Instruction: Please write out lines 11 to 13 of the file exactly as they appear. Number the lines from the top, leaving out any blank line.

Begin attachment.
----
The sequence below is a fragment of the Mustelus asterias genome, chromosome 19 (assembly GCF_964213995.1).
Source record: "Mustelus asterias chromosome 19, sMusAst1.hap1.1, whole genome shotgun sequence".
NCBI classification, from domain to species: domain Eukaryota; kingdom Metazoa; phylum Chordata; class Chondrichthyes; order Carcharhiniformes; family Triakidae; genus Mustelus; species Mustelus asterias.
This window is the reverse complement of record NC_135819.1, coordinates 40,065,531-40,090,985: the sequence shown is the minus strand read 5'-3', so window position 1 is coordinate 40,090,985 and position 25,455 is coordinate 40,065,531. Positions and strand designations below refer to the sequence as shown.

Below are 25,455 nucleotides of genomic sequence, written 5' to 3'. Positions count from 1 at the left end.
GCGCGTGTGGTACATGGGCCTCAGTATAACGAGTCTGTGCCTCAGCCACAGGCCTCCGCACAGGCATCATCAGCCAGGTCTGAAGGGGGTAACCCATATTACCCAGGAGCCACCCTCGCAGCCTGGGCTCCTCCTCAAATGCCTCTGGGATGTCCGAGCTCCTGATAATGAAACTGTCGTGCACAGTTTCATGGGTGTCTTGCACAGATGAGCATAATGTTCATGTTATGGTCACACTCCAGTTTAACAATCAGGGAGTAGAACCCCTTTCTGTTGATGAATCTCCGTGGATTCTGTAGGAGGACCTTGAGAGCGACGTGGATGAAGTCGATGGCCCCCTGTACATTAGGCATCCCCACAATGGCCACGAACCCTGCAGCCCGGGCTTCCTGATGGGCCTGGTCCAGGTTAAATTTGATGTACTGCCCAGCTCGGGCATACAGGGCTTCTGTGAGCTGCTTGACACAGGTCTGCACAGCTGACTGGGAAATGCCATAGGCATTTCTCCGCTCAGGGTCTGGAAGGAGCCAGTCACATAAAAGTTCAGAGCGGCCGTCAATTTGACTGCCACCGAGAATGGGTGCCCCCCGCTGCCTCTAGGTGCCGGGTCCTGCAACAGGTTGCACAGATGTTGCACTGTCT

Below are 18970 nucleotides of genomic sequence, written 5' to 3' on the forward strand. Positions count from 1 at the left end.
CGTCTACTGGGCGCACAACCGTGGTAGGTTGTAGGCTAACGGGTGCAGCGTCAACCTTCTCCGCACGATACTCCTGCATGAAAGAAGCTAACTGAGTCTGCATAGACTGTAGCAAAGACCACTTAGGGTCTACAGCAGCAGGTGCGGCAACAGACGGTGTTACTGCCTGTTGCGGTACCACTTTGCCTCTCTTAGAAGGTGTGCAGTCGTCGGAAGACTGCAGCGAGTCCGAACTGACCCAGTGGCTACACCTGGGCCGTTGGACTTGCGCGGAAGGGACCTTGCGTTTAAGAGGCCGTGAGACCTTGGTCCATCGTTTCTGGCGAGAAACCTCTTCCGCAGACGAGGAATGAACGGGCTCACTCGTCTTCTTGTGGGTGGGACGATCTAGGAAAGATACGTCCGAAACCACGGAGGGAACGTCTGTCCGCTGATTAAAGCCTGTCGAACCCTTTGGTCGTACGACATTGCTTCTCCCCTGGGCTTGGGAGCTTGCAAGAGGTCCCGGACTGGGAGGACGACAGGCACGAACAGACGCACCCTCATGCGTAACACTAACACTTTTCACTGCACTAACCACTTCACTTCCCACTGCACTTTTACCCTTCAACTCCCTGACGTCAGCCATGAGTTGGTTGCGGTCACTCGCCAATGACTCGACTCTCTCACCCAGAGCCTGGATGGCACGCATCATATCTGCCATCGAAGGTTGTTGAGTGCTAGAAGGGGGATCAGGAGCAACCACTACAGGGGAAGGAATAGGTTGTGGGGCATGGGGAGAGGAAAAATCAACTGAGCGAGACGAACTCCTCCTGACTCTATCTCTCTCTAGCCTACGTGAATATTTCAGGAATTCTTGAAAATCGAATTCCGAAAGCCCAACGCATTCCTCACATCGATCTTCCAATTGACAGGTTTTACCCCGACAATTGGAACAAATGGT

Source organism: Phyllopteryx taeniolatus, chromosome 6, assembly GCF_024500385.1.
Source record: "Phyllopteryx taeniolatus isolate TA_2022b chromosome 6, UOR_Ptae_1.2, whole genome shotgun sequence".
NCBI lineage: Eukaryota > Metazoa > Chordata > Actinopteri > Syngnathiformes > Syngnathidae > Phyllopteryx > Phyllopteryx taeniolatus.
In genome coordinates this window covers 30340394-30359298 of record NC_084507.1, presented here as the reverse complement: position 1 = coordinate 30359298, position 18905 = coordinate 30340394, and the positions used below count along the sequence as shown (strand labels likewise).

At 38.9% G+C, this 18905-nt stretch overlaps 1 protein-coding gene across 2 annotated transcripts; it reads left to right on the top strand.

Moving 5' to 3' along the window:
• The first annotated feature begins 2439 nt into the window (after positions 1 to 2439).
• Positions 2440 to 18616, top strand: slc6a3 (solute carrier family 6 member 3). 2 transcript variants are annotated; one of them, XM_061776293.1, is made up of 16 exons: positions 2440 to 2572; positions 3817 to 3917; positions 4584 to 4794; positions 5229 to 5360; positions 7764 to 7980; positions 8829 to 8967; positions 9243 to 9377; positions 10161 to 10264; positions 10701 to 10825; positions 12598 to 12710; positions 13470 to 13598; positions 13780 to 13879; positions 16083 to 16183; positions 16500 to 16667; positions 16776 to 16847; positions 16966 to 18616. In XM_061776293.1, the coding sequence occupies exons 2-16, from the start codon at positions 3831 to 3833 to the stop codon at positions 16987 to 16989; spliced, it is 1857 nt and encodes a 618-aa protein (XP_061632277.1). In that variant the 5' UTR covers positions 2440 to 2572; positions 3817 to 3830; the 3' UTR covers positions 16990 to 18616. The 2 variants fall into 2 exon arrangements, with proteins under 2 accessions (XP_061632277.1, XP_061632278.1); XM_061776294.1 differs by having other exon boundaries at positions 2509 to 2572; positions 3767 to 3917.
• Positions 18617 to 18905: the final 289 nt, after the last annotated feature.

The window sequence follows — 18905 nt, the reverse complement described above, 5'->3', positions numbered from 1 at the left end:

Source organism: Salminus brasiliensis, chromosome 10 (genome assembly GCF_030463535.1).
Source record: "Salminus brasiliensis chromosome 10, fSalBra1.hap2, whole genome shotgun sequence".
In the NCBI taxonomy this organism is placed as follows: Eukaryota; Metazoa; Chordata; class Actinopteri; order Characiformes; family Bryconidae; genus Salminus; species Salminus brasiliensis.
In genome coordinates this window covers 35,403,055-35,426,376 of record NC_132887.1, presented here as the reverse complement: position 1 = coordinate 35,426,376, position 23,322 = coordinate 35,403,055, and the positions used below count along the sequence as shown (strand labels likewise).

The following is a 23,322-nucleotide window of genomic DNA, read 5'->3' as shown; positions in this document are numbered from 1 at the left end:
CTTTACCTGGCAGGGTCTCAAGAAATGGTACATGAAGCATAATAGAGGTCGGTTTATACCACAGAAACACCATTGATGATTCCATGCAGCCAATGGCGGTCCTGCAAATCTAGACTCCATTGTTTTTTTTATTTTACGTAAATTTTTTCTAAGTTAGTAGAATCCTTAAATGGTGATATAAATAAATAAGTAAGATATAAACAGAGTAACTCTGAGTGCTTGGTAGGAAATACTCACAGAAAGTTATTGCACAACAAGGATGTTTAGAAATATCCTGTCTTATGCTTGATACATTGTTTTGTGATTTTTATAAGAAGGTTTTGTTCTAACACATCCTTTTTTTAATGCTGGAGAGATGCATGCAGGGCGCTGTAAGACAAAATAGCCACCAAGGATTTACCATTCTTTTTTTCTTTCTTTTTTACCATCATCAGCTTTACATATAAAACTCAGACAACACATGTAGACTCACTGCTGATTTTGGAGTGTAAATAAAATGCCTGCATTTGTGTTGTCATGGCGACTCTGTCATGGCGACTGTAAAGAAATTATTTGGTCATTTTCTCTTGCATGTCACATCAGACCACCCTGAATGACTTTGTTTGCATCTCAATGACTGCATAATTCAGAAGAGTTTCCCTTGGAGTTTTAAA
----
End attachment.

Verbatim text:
NCBI lineage: Eukaryota > Metazoa > Chordata > Actinopteri > Syngnathiformes > Syngnathidae > Phyllopteryx > Phyllopteryx taeniolatus.
In genome coordinates this window covers 30340394-30359298 of record NC_084507.1, presented here as the reverse complement: position 1 = coordinate 30359298, position 18905 = coordinate 30340394, and the positions used below count along the sequence as shown (strand labels likewise).

At 38.9% G+C, this 18905-nt stretch overlaps 1 protein-coding gene across 2 annotated transcripts; it reads left to right on the top strand.